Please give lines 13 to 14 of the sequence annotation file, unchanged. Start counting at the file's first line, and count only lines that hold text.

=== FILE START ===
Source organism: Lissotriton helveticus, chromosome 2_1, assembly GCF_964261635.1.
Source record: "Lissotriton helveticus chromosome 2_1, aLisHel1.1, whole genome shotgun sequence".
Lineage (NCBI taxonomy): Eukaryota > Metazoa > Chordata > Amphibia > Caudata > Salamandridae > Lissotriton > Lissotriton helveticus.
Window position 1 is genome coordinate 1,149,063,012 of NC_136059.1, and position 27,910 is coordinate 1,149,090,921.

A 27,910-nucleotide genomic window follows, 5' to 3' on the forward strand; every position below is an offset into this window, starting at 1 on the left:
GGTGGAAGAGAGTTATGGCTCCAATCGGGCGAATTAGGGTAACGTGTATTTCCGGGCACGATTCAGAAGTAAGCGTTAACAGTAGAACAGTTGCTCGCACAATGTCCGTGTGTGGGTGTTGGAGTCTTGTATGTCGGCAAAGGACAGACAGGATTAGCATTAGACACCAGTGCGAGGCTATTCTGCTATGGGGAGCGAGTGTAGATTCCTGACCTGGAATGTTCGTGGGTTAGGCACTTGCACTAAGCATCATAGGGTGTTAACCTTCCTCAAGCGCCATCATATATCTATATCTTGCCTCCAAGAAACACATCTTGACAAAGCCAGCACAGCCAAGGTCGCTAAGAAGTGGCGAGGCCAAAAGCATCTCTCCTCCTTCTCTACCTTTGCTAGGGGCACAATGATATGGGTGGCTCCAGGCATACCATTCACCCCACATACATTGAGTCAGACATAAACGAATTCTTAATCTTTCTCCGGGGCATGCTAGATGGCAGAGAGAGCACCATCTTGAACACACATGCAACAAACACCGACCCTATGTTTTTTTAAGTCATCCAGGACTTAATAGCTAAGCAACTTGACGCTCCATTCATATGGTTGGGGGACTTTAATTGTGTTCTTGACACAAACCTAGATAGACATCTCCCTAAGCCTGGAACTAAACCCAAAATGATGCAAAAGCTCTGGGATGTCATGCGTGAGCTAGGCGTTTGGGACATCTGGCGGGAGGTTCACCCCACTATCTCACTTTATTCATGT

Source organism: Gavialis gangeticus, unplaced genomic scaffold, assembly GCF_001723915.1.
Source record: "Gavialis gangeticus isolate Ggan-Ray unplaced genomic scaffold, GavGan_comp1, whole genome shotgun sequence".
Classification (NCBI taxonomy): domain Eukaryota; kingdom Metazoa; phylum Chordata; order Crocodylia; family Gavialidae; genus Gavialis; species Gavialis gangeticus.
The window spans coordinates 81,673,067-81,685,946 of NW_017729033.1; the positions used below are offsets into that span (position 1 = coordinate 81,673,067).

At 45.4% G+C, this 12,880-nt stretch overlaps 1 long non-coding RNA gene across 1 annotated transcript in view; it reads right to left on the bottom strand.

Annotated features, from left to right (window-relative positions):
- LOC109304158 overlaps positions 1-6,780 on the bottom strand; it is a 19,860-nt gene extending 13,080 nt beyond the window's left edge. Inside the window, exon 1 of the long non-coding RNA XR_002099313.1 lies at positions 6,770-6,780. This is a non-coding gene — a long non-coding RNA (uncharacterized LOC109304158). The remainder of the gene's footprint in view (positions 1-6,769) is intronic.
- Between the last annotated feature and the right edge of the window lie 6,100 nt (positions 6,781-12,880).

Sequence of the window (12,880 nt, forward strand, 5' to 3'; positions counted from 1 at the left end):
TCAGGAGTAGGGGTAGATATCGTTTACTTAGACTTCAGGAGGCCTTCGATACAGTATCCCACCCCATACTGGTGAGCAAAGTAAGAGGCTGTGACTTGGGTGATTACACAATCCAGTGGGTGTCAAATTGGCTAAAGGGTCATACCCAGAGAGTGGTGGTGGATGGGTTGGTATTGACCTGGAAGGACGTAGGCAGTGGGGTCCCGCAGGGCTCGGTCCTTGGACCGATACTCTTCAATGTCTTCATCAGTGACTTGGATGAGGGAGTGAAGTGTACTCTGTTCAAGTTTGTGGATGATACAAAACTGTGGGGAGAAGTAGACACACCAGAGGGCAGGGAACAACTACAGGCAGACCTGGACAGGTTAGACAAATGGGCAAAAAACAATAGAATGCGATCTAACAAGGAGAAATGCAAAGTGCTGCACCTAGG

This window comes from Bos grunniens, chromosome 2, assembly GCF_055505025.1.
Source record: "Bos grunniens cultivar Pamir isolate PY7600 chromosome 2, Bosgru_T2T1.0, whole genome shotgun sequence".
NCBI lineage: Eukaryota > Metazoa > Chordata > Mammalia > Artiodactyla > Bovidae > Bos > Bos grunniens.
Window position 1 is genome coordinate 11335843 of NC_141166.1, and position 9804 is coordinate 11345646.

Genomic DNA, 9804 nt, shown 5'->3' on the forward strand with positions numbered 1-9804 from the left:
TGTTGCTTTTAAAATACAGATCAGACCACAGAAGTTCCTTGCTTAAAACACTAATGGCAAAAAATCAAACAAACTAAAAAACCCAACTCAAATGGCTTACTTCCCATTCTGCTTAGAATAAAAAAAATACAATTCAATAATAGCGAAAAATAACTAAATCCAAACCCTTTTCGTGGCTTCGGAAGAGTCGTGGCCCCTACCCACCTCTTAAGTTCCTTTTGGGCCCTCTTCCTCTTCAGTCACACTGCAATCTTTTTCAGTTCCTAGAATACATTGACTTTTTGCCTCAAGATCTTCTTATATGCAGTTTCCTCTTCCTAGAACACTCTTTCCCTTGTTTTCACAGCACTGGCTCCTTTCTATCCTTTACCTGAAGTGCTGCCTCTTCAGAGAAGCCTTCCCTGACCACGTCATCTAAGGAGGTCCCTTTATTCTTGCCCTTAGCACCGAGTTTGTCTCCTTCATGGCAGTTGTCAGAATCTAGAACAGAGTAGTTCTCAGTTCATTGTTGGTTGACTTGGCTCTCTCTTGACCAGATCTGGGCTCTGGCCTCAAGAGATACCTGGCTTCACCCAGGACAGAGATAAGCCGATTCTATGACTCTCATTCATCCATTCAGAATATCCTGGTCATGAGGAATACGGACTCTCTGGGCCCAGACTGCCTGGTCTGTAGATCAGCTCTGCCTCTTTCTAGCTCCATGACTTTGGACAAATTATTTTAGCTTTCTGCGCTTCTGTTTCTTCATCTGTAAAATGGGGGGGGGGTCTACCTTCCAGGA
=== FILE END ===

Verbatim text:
- LOC109304158 overlaps positions 1-6,780 on the bottom strand; it is a 19,860-nt gene extending 13,080 nt beyond the window's left edge. Inside the window, exon 1 of the long non-coding RNA XR_002099313.1 lies at positions 6,770-6,780. This is a non-coding gene — a long non-coding RNA (uncharacterized LOC109304158). The remainder of the gene's footprint in view (positions 1-6,769) is intronic.
- Between the last annotated feature and the right edge of the window lie 6,100 nt (positions 6,781-12,880).